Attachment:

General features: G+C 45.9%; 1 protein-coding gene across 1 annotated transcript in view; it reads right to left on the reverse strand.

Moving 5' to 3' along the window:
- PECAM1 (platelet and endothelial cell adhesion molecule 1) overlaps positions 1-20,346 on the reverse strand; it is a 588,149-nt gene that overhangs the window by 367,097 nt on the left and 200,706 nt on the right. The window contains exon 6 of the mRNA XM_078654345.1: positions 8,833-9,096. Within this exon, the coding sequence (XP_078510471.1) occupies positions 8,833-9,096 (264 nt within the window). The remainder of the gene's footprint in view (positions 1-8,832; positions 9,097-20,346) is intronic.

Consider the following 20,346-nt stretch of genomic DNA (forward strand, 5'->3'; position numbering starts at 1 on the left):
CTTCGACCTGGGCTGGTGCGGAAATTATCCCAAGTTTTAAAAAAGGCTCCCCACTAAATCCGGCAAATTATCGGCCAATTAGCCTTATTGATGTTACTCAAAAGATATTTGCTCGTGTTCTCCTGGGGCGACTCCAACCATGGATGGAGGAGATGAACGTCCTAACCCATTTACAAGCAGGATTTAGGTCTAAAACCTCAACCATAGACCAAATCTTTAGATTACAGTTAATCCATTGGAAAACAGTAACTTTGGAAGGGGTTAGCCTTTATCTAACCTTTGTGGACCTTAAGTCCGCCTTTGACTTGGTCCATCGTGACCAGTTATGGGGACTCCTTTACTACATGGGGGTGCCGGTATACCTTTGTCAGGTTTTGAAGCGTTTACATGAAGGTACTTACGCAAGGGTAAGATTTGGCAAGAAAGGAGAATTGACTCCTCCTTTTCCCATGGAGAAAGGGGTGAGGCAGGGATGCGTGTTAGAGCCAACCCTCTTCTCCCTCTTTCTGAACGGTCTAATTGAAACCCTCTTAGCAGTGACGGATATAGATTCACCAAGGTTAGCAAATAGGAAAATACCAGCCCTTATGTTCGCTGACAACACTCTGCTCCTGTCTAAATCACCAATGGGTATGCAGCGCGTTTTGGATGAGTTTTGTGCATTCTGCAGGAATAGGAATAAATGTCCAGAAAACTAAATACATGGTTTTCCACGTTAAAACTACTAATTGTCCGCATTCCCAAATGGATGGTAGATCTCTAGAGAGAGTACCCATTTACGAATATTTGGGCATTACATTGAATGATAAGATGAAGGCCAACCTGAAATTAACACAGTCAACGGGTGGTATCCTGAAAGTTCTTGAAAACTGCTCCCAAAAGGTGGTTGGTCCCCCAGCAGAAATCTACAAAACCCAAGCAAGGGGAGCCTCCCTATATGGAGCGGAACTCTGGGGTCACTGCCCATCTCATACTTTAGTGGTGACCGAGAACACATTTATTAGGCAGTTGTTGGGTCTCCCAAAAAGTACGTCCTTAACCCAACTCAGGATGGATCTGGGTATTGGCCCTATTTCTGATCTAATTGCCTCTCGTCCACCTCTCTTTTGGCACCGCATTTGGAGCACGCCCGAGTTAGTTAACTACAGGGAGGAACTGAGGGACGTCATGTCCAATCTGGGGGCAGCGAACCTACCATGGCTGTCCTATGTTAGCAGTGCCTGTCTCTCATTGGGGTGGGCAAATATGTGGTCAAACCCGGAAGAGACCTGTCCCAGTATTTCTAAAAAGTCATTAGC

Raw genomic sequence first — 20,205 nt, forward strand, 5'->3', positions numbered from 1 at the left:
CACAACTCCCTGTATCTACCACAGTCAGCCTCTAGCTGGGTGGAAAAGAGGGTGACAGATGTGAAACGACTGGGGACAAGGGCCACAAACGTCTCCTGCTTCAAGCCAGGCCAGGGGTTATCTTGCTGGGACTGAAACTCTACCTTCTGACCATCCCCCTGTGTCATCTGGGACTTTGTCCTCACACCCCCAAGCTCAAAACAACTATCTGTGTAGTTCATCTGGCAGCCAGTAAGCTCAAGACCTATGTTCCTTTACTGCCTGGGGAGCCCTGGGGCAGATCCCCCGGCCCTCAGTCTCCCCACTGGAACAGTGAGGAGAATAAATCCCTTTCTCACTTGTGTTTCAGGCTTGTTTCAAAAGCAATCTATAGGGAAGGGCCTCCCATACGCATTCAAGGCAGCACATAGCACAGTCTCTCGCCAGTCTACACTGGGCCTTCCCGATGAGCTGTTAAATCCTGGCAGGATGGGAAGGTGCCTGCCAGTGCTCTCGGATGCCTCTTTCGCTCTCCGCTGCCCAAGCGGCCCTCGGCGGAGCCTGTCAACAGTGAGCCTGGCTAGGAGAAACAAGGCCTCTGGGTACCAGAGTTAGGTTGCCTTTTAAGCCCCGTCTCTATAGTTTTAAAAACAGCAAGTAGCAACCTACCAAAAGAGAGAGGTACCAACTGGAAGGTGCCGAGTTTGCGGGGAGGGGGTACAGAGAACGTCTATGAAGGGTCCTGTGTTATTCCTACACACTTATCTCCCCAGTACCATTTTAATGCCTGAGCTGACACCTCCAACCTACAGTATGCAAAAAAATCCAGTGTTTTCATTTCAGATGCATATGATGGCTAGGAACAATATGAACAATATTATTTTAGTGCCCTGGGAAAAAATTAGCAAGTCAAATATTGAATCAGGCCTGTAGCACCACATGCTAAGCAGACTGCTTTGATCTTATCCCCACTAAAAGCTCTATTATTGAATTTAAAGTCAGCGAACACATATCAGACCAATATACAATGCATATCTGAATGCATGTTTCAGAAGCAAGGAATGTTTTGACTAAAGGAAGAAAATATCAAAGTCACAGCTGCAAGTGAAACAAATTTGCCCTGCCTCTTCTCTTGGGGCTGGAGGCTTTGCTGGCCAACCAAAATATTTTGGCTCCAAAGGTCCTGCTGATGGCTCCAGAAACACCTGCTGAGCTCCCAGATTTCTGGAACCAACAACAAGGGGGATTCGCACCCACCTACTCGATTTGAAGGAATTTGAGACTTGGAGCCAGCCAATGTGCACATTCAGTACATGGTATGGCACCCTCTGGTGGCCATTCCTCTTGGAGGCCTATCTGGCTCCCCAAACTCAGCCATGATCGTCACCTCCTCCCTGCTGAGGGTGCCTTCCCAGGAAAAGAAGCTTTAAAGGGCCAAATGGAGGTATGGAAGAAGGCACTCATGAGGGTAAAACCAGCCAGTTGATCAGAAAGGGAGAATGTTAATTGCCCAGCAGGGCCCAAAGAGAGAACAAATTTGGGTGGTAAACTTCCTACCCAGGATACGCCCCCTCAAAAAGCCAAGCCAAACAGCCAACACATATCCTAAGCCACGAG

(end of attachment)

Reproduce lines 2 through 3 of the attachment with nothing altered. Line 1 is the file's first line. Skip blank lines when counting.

Moving 5' to 3' along the window:
- PECAM1 (platelet and endothelial cell adhesion molecule 1) overlaps positions 1-20,346 on the reverse strand; it is a 588,149-nt gene that overhangs the window by 367,097 nt on the left and 200,706 nt on the right. The window contains exon 6 of the mRNA XM_078654345.1: positions 8,833-9,096. Within this exon, the coding sequence (XP_078510471.1) occupies positions 8,833-9,096 (264 nt within the window). The remainder of the gene's footprint in view (positions 1-8,832; positions 9,097-20,346) is intronic.